Editor’s Note: Joe Genzel is Duck Unlimited’s communications coordinator for the Great Lakes/Atlantic Region.

Atlantic Flyway black duck and mallard populations have been declining for decades. In 2019, the mallard limit dropped from four to two birds per day in the flyway, leaving hunters frustrated and confused. Although the four-bird limit was restored last fall, populations haven’t fully rebounded, and East Coast hunters are still wondering what’s going on with mallard and black duck numbers.

To get more answers, biologists have turned to solar-powered GPS telemetry units that hen black ducks and mallards wear like tiny backpacks as the technology tracks their locations hourly using cell-tower signals. The transmitters can also help identify which females are incubating nests. This spring, a new study that builds on these telemetry projects will use drones affixed with infrared cameras to monitor Atlantic Flyway black duck and mallard broods.

After the hatch, several pilots across eastern North America will deploy the camera-equipped drones, conducting at least three counts during the brood-rearing period. The data from the drone study will help waterfowl professionals understand why some broods are successful and others are not, with an eye toward optimizing brood survival.

How Telemetry and Infrared Can Help Duck Studies

Ducks Unlimited is partnering with two universities and several state and federal agencies to fund the project. “From monitoring a subsample of known brood-rearing hens, we will be able to use location and accelerometer data to develop a reliable brood-rearing classification signature and apply that to our entire sample of marked hens,” said Abbey Butler, a graduate student at SUNY-Brockport. “This is a critical first step in determining environmental, habitat, and landscape variables that best explain mallard and black duck reproduction.”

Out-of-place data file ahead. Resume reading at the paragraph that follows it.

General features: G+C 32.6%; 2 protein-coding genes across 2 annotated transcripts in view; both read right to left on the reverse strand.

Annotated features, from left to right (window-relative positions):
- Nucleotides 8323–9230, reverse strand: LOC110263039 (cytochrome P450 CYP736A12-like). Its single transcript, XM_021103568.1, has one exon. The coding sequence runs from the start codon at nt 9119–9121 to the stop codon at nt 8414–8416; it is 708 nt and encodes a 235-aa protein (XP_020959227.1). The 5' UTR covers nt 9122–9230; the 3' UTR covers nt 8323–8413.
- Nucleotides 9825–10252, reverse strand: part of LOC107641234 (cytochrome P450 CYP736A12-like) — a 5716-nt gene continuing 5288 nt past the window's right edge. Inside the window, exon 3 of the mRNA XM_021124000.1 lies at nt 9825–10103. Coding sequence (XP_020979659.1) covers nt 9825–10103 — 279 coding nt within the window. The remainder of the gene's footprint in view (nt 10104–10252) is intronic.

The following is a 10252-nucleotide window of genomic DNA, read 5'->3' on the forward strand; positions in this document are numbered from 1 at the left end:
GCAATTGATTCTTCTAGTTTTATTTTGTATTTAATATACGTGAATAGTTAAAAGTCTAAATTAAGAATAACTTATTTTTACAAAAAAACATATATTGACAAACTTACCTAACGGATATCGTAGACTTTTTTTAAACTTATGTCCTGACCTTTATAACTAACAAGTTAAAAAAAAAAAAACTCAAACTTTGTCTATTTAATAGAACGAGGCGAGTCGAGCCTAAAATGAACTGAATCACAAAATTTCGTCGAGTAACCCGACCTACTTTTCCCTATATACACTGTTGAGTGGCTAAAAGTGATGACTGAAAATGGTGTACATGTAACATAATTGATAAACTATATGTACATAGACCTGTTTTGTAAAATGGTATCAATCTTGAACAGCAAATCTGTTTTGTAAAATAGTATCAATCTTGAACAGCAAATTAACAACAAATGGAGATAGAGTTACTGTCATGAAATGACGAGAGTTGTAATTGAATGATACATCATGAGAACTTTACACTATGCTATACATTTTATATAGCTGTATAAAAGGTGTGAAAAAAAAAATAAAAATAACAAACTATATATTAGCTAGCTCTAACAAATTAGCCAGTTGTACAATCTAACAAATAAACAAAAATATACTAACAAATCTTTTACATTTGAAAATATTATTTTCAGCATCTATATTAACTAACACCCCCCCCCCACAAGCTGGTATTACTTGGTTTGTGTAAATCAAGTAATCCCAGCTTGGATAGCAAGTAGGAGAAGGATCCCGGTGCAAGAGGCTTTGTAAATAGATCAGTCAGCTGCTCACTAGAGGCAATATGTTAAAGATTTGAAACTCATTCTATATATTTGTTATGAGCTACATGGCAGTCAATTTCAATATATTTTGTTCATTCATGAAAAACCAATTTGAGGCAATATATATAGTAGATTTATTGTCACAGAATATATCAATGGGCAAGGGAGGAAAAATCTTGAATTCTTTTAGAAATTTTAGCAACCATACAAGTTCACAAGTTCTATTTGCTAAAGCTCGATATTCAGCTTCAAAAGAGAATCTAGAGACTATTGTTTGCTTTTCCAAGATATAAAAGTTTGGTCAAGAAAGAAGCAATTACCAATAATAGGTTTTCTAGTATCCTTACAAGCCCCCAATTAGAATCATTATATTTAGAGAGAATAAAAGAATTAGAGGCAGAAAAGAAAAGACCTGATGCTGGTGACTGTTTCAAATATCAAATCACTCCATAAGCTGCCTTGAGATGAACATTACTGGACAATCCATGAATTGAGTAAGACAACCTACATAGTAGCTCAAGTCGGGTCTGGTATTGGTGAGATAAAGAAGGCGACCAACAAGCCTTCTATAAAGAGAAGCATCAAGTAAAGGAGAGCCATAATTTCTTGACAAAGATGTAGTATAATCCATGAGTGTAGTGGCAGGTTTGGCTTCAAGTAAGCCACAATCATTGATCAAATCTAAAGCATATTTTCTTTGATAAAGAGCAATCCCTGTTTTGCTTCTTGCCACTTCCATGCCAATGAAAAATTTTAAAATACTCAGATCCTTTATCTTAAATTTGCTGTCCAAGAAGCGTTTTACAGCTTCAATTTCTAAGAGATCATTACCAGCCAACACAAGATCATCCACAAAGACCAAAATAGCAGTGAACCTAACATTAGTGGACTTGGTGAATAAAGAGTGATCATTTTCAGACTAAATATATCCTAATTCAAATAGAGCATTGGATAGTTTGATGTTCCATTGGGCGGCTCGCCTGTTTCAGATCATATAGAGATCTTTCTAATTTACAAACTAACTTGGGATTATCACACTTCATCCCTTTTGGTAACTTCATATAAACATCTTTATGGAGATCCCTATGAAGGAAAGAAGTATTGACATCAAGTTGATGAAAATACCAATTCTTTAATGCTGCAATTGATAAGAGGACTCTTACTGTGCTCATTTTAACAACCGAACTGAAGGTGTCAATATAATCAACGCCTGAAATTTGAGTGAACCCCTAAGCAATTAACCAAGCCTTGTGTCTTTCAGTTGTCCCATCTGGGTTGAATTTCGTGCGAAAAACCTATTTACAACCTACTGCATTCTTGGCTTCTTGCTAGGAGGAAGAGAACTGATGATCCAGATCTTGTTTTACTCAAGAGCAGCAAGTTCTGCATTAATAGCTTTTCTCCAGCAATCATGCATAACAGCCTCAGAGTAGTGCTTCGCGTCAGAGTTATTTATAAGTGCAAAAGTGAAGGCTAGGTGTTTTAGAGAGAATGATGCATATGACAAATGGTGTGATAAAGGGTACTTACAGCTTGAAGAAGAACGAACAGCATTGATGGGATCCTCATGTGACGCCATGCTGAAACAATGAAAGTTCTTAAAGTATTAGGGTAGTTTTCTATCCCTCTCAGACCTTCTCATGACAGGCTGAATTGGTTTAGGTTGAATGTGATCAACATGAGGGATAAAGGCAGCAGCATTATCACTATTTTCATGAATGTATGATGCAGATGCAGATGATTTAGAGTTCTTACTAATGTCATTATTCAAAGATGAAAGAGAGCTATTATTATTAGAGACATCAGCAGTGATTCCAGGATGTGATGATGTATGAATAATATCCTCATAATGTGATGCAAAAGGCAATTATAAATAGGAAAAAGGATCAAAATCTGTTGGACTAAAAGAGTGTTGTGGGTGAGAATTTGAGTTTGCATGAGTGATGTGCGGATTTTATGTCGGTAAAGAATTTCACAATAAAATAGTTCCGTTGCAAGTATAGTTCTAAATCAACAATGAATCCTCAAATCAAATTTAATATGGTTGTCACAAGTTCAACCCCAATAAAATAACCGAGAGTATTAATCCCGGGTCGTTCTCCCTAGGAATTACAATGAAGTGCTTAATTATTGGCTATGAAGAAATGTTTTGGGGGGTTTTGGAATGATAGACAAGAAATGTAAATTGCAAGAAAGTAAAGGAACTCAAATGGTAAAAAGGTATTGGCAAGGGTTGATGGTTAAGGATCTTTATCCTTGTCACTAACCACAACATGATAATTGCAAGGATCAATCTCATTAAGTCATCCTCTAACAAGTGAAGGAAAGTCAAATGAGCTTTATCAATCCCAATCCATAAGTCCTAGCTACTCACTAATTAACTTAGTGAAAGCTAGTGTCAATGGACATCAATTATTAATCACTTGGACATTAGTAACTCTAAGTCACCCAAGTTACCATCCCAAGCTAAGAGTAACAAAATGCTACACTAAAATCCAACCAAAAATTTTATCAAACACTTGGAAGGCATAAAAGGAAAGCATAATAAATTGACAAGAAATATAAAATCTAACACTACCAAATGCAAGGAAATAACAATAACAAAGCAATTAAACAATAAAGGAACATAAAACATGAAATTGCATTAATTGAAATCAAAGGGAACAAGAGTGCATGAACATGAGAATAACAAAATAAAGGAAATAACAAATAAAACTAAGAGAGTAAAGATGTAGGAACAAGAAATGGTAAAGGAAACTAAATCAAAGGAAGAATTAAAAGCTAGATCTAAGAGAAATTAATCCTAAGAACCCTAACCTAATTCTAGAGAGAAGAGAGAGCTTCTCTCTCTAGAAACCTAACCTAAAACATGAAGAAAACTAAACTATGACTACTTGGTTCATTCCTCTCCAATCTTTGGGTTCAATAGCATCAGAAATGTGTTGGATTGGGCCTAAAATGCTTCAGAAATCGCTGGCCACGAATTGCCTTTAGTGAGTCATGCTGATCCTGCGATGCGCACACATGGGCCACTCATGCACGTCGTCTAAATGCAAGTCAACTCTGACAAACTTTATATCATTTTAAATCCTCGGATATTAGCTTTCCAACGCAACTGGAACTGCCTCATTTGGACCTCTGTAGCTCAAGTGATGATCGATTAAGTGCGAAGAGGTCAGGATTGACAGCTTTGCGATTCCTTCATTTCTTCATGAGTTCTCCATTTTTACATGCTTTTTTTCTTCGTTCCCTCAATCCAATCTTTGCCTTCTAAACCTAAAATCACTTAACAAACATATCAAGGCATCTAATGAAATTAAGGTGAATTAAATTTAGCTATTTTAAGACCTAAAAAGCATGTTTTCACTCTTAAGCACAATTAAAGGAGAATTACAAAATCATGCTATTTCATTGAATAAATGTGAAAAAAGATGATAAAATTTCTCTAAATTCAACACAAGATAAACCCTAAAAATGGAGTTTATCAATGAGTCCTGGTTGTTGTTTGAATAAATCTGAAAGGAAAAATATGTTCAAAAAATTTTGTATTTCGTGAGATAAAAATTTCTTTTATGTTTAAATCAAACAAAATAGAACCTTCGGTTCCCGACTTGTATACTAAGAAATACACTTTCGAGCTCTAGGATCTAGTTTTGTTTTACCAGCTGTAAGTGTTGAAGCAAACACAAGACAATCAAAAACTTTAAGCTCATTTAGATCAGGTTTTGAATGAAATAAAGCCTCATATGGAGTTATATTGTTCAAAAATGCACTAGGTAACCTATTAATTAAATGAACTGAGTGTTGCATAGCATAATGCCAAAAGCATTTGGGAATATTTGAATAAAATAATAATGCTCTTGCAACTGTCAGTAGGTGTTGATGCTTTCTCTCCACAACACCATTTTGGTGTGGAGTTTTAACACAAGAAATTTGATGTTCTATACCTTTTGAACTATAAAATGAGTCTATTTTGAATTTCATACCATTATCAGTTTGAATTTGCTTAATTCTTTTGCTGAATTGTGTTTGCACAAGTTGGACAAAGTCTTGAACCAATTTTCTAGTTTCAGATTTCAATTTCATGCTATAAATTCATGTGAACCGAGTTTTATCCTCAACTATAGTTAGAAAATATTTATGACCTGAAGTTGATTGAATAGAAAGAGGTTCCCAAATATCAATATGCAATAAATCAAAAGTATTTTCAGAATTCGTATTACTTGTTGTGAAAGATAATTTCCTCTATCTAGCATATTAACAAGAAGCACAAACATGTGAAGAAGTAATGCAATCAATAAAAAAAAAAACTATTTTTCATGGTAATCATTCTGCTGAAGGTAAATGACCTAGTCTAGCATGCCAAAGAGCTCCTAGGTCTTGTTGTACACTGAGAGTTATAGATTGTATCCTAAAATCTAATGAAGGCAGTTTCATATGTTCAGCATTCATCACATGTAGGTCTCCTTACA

From the 1950s to the 1980s, black duck numbers dropped by 50 percent, pushing the species toward critical levels. The breeding population of black ducks is now stable, but their numbers fall short of North American Waterfowl Management Plan goals. Meanwhile, northeast U.S. breeding mallard numbers have declined 39 percent since 1998, and the Atlantic Flyway population of mallards has dropped 1.1 percent yearly over the same period.

Waterfowl biologists and scientists hypothesize that the decline in eastern black duck and mallard populations may be due to hybridization and the loss and degradation of waterfowl habitat, which affects critical breeding, staging, and wintering areas. GPS location and accelerometer data, along with infrared drone footage of the broods, will ultimately help identify where wetland habitat is most needed by prioritizing critical brood-rearing areas throughout the breeding range of Atlantic Flyway black ducks and mallards.

Although breeding numbers have stabilized, black ducks are still below their long-term population goals.
Although their breeding numbers have stabilized, black ducks are still below their long-term population goals. Ryan Chelius

“Our project will create a framework to close this gap so we can understand why mallard and black duck broods are successful or fail,” said Jake Straub, a senior research associate at SUNY-Brockport.

Last spring, the NYSDEC aviation unit and a private operator in Ontario partnered on a pilot program, attempting to locate and monitor GPS-tagged hen mallards suspected of hatching broods. Drone pilots made 13 flights and confirmed broods on over half the flights.

“Even with GPS-marked hens, it was a challenge to ensure we documented transmitted hens and their broods, as many wetlands had multiple mallard broods,” said Josh Stiller, NYSDEC’s Small Game Unit Leader. “We will take what we learned during the pilot year and dial in our approach.”

Ducks Unlimited partners for this project include SUNY-Brockport, the New York State Department of Environmental Conservation (NYSDEC), the Pennsylvania Game Commission, the University of Saskatchewan, and several other state, provincial, and federal agencies. The goal is to get one step closer to identifying why the eastern mallard and black duck populations continue to decline, hopefully leading to more birds in the sky each fall.